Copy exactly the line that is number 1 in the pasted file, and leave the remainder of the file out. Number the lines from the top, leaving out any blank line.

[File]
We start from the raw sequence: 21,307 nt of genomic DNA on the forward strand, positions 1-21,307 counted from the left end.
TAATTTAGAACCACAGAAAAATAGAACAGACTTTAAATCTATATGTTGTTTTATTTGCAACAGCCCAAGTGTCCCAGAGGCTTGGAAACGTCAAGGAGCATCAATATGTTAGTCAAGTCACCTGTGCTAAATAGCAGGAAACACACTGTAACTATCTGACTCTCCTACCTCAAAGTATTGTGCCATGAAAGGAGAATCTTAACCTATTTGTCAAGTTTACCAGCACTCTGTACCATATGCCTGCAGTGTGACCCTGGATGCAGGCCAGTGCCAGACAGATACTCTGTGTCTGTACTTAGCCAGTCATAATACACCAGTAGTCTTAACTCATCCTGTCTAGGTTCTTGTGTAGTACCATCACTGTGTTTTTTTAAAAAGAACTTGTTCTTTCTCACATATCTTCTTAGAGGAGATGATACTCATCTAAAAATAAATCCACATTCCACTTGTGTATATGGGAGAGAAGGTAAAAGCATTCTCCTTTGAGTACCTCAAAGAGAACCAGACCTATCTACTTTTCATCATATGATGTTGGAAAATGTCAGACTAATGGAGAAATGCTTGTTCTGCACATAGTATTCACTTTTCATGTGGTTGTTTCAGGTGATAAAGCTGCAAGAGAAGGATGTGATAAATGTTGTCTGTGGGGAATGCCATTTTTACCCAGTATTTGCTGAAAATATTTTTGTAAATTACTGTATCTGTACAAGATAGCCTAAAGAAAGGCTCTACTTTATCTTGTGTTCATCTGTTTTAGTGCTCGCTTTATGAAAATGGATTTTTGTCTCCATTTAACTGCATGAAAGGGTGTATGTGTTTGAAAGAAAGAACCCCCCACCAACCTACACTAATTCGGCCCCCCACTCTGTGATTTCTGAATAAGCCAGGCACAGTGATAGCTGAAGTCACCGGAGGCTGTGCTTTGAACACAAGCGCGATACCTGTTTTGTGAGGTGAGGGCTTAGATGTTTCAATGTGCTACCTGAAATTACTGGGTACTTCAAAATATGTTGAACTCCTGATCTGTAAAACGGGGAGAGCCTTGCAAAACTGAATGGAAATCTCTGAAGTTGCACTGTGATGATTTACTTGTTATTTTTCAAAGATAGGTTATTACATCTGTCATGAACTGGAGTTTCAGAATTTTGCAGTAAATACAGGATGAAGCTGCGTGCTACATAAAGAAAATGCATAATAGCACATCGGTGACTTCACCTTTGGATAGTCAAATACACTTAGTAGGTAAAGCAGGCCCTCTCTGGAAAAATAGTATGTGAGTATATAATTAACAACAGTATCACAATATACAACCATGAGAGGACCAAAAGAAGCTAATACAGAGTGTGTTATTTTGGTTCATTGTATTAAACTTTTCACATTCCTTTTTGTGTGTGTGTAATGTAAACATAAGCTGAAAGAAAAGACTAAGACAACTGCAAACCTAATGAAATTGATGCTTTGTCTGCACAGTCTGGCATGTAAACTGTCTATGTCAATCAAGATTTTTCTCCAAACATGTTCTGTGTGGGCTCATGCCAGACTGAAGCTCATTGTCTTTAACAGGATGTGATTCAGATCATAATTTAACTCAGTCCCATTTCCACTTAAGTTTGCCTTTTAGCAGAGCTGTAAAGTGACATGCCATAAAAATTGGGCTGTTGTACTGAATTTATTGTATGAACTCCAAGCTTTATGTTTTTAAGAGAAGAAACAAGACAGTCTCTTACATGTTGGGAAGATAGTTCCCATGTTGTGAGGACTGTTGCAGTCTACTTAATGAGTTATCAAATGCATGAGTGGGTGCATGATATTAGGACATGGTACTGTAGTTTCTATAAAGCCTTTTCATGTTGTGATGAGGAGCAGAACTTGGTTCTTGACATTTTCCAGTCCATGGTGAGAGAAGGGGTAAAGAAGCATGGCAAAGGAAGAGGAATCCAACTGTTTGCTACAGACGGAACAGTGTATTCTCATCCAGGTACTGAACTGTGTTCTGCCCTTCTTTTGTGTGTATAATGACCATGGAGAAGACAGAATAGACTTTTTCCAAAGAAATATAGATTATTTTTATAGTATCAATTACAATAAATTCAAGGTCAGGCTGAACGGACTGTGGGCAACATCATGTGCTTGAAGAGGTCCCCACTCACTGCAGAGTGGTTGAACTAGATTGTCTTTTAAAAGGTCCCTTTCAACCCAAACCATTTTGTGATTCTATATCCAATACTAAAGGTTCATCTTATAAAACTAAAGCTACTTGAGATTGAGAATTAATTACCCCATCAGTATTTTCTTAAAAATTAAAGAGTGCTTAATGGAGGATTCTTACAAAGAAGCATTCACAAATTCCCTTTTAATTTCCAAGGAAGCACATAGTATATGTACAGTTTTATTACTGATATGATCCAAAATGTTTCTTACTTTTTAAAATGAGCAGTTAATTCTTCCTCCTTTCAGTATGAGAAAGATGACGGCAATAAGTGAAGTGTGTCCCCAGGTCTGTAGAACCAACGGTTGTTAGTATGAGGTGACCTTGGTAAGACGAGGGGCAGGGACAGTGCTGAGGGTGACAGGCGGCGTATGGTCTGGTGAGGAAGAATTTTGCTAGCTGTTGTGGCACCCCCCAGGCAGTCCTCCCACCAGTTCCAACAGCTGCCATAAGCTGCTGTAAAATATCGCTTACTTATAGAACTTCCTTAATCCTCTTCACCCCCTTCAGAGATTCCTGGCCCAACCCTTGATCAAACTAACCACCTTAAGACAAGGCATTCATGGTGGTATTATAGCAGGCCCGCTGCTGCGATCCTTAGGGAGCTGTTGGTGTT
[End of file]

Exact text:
We start from the raw sequence: 21,307 nt of genomic DNA on the forward strand, positions 1-21,307 counted from the left end.